Attrition through enforcement

The week before last, to the relief of most Americans, the Senate rejected “compromise” immigration legislation. The plan’s failure was the latest in a series of defeats for President Bush. Once again demonstrating his political tone-deafness, however, Mr. Bush has vowed to intensify his lobbying efforts in the hope that he can round up a few more votes for his amnesty plan and pass it as early as this summer.

The dust had barely settled after the bill was defeated last week when its supporters began painting opponents as obstructionists. “If you don’t like our plan, then show us yours,” they cried. But this is disingenuous. For starters, many opponents have long articulated an attrition-through-enforcement alternative to the current state of immigration anarchy and to “solutions” like the Bush-McCain amnesty bill. The idea is simply to enforce our existing law.

Supporters of the “compromise” quickly dismiss this solution as overly simplistic. In truth, however, the real reason they resist this solution so vociferously is because their true focus is not to “fix” our broken immigration system, but to provide amnesty to the 12 million to 20 million illegal aliens currently in the United States. The various enforcement bells and whistles attached to the larger bill are just that: attractive accessories designed to deflect attention from the central component of the bill — a broad-based amnesty.

Supporters of the bill have been saying and doing everything they can to convince the public that if America will just accept the “legalization” component of the bill, our government will finally be able enforce our laws — laws that are already in existence, I might add. This makes little sense.

First, we don’t need an amnesty to enforce our existing laws. Whether or not we reward millions of illegal aliens with legal status, the departments of Justice and Homeland Security will continue to have the legal tools they need to secure our borders and hold employers who hire illegal aliens accountable (something that the administration has grudgingly begun to do after much prodding from Congress and the American public).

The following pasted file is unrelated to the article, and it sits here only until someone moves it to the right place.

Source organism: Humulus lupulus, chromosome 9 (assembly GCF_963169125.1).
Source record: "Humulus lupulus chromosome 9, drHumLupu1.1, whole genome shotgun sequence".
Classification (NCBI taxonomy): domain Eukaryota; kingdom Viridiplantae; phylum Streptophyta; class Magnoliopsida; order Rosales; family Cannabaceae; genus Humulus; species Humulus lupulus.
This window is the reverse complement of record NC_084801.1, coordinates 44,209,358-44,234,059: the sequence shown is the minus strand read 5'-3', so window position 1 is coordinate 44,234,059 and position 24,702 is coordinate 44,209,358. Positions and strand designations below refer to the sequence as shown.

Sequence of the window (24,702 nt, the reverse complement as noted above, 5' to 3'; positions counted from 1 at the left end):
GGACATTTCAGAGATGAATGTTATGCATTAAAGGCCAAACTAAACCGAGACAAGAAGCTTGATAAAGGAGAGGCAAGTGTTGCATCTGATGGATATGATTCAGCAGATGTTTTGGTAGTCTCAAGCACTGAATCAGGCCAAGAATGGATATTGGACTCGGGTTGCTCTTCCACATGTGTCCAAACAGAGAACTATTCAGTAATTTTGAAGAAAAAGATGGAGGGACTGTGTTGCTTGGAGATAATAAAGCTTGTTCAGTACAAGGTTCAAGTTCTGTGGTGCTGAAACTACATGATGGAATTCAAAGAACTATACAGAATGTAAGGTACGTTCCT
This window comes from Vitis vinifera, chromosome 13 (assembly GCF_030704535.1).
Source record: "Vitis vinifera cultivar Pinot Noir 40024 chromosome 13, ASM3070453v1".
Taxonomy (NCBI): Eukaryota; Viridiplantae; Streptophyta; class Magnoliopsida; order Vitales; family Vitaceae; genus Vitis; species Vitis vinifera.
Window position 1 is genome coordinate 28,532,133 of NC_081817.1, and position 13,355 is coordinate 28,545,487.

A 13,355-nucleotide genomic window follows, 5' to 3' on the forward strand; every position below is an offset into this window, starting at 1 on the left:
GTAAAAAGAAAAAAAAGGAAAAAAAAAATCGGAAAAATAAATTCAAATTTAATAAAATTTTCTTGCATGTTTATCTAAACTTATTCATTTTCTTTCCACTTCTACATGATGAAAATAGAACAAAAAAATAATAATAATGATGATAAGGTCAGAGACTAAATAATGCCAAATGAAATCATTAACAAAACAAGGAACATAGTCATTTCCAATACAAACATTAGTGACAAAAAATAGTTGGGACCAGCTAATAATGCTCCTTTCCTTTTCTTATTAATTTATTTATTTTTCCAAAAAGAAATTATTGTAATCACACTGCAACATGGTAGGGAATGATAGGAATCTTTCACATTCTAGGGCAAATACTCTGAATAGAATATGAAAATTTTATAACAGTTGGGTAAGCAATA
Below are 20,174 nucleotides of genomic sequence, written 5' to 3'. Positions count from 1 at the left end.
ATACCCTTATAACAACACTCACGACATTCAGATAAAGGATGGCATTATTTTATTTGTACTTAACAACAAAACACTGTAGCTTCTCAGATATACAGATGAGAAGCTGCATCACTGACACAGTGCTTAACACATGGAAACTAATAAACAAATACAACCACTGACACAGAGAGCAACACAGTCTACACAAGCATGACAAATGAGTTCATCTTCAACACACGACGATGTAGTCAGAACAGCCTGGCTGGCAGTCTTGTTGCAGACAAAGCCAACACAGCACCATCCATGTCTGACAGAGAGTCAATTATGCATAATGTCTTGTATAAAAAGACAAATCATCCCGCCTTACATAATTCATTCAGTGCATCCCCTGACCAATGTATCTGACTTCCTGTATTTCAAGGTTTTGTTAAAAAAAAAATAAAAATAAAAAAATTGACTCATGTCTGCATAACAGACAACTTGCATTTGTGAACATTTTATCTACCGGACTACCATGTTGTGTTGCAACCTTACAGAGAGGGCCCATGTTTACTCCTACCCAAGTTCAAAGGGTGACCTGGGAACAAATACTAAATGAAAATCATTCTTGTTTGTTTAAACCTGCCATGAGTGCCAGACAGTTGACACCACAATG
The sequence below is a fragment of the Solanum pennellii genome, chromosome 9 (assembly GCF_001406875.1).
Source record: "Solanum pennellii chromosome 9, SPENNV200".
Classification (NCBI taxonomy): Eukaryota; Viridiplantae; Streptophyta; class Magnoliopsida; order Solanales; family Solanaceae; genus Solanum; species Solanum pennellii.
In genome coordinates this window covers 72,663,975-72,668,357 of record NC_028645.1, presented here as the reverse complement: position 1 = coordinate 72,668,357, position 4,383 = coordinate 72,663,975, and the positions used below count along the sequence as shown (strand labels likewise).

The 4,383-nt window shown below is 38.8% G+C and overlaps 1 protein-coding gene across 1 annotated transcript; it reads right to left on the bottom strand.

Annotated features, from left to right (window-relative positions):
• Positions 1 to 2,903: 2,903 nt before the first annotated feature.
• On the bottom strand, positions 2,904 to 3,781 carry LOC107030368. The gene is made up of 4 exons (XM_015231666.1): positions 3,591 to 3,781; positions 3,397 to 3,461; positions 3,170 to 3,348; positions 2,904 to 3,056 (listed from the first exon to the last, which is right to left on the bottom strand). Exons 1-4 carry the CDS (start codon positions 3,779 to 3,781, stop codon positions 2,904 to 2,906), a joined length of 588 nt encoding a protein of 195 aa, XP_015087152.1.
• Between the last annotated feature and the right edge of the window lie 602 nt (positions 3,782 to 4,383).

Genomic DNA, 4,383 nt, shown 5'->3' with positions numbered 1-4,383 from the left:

Second, Congress has already demonstrated to the public how effective “comprehensive” immigration reform really is. In 1986 Congress provided blanket amnesty to some 3 million illegal aliens in return for promises of border security and employer enforcement, and America has seen the effects of that grand bargain: No enforcement and millions of additional illegal immigrants.

The public was fooled once, but much to the chagrin of President Bush and others, it appears that they are not going to be fooled again.

Consumer credit counselors often point out to their clients who are on the brink of bankruptcy that if it takes someone five to 10 years to get into a dire financial situation, one should expect that it will take five to 10 years to get out. Our current immigration mess is very similar, and one that will not be resolved with another promise of enforcement tomorrow for amnesty today.

Before we begin to discuss another 1986-style “Plan B,” we ought to take a crack at implementing “Plan A” — enforcing the laws we already have on the books; and contrary to what amnesty advocates would have you believe, that doesn’t mean mass roundups or deportations.

What it does mean is cracking down on employers who hire illegal aliens. It means strictly enforcing existing federal laws and financial sanctions against local governments who create sanctuaries for illegal aliens. It means enforcing existing laws that are supposed to prevent states from providing taxpayer-funded benefits like subsidized college tuition to illegal aliens. By enforcing existing laws, we can eliminate the magnets that draw illegal aliens into the U.S. and keep them here. And as these magnets dry up over time, illegal aliens — unable to access the services and employment that brought them here — will simply go home. It is a strategy of attrition through enforcement.

Enforcing our existing laws isn’t a bold or revolutionary idea, but it won’t require a minute of debate in Congress to employ, and perhaps most importantly, it has never been tried.

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